Finland's Nokia announced on Tuesday that it was in advanced talks to purchase all of its Franco-American rival Alcatel-Lucent.
"Nokia and Alcatel-Lucent confirm that they are in advanced discussions with respect to a potential full merger, which would take the form of a public exchange offer by Nokia for Alcatel-Lucent," the company said in a statement.
"There can be no certainty at this stage that these discussions will result in any agreement or transaction," it added.
The announcement came a day after reports that Nokia was in talks to acquire Alcatel-Lucent's wireless infrastructure.
Rumours have swirled since December of a possible deal between the two firms, with France's Les Echos reporting on Monday that executives had been in negotiations since January.
The purchase would represent a significant boost in market share for Nokia. The Alcatel-Lucent wireless infrastructure unit alone accounted for 36 percent of total sales for the Paris-based company in 2014, according to Bloomberg, generating 4.7 billion euros ($5 billion) in revenue.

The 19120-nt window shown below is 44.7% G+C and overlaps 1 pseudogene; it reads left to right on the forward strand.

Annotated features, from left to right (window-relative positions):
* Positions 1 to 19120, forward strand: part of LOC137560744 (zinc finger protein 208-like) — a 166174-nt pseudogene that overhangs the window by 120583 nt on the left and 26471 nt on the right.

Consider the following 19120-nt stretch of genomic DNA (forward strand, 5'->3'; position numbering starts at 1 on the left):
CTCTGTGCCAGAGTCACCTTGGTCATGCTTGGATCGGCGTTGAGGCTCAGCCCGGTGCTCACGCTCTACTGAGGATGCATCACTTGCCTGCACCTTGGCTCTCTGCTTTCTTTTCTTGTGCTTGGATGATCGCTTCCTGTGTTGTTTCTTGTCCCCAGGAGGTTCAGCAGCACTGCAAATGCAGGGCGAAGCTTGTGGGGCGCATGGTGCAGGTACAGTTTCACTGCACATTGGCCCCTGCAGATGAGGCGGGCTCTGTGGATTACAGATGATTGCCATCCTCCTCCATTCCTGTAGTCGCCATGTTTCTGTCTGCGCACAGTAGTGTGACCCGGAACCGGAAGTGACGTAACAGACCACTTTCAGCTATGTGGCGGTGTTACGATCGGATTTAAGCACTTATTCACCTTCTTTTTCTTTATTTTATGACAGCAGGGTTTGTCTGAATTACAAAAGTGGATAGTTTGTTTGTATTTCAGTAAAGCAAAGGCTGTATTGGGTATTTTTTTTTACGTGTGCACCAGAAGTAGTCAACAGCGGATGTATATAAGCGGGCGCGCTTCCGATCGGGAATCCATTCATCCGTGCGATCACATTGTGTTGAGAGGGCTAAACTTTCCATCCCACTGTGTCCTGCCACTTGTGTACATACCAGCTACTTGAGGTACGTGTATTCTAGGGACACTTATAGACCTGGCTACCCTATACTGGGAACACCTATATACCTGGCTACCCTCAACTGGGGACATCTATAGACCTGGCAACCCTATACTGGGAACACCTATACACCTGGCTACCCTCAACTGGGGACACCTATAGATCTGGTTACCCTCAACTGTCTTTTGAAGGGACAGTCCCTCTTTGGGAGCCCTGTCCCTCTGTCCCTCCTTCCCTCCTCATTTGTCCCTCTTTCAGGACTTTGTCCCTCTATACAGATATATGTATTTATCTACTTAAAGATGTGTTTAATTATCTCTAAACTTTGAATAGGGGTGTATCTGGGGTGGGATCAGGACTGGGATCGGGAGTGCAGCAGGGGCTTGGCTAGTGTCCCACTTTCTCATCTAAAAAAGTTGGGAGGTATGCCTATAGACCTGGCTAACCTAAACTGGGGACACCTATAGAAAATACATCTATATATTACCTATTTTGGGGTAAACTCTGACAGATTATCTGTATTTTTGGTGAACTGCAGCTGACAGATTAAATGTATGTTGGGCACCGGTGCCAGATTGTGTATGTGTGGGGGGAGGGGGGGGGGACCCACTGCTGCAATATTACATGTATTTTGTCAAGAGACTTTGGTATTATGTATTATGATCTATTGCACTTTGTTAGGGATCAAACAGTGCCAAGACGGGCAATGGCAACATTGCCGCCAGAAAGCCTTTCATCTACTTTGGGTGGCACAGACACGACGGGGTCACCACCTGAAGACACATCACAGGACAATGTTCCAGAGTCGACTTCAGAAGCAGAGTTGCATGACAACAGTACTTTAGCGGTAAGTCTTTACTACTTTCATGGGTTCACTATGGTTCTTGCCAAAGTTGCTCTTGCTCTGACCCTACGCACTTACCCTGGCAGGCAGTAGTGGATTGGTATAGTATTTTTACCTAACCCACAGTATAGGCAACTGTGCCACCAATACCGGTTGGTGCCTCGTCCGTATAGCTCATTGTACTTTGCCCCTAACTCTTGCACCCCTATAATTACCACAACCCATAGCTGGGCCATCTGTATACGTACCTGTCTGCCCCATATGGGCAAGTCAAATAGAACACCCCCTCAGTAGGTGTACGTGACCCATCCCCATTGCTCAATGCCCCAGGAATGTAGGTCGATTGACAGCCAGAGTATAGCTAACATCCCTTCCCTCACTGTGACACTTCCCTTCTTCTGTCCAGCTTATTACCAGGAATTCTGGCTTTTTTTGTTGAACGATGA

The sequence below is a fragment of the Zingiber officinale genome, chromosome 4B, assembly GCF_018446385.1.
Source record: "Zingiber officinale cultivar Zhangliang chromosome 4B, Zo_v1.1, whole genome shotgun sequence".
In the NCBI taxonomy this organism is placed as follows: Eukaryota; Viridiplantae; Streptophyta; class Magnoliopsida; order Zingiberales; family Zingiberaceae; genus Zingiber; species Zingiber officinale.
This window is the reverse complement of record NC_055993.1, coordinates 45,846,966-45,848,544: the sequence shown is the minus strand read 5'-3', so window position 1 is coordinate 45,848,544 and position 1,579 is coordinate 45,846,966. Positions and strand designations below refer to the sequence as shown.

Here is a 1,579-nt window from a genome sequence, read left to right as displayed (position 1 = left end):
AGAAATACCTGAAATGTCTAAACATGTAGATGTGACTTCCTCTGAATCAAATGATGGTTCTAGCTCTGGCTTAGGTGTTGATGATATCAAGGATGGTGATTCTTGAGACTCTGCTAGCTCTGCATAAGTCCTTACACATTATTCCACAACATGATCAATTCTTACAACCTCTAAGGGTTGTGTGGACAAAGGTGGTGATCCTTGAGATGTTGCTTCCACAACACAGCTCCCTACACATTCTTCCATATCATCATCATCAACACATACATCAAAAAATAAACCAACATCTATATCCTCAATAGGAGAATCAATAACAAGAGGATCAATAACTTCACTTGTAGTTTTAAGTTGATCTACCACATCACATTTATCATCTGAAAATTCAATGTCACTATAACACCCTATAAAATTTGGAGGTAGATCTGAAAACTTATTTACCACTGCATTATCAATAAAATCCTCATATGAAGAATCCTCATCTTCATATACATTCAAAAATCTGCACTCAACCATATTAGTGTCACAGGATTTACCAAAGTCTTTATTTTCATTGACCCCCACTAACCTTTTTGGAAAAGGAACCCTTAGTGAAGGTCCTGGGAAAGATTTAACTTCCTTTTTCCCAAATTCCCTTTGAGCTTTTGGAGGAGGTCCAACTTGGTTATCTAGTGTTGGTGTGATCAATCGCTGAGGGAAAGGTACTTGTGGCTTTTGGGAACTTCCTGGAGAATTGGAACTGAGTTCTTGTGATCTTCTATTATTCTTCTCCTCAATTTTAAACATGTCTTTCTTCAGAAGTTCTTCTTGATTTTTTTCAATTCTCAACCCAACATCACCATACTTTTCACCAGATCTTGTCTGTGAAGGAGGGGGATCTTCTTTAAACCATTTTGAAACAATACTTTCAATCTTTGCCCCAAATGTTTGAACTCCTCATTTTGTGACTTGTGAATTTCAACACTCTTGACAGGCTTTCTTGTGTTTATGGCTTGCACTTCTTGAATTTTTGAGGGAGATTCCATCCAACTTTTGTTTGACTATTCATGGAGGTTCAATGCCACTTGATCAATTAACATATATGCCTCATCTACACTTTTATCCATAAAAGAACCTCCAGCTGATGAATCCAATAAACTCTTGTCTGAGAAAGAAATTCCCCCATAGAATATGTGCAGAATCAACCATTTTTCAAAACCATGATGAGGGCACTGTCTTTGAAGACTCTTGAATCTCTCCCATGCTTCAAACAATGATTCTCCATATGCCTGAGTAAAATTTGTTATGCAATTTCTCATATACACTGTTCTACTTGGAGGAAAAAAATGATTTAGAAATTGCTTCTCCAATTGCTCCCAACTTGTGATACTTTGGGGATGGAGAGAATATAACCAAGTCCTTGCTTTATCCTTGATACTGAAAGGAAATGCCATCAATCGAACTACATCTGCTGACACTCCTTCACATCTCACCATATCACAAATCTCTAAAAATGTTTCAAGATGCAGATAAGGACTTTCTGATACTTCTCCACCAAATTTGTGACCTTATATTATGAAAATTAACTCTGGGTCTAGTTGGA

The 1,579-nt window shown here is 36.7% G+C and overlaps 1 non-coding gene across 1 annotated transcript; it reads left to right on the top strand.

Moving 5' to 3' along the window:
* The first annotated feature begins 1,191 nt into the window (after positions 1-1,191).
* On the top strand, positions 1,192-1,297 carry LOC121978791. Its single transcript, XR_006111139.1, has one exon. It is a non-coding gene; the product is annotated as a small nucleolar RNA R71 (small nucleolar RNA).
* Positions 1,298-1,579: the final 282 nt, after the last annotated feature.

The deal would help Nokia bolster its mobile infrastructure business against Swedish arch-rival Ericsson, profiting from Alcatel's position as a leading supplier of 4G and LTE mobile networks and related services.
But the Finnish market did not welcome Tuesday's news. In Helsinki, the Nokia share was down by 6.32 percent an hour after the announcement.
On the Paris stock exchange however, the Alcatel-Lucent share shot up by 12.14 percent.
The Finnish company was the world's biggest mobile phone maker for more than a decade until it was overtaken by South Korea's Samsung in 2012.
In 2014, Nokia sold its mobile phone and tablet division to US software giant Microsoft.
It has since then sat on most of the 5.4 billion euros made from that sale.
Nokia employs some 55,000 people worldwide, while Alcatel-Lucent employs almost 53,000.